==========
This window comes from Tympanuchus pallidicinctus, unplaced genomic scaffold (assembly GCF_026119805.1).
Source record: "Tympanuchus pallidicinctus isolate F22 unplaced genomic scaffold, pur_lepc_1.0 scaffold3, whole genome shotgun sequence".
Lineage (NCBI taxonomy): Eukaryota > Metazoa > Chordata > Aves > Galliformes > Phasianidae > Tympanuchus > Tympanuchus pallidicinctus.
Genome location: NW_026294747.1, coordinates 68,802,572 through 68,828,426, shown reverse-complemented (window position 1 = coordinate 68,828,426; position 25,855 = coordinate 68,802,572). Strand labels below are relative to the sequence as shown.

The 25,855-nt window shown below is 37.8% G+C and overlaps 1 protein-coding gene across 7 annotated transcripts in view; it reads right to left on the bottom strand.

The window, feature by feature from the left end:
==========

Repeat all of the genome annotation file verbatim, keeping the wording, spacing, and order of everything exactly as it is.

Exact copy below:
This window comes from Tympanuchus pallidicinctus, unplaced genomic scaffold (assembly GCF_026119805.1).
Source record: "Tympanuchus pallidicinctus isolate F22 unplaced genomic scaffold, pur_lepc_1.0 scaffold3, whole genome shotgun sequence".
Lineage (NCBI taxonomy): Eukaryota > Metazoa > Chordata > Aves > Galliformes > Phasianidae > Tympanuchus > Tympanuchus pallidicinctus.
Genome location: NW_026294747.1, coordinates 68,802,572 through 68,828,426, shown reverse-complemented (window position 1 = coordinate 68,828,426; position 25,855 = coordinate 68,802,572). Strand labels below are relative to the sequence as shown.

The 25,855-nt window shown below is 37.8% G+C and overlaps 1 protein-coding gene across 7 annotated transcripts in view; it reads right to left on the bottom strand.

The window, feature by feature from the left end: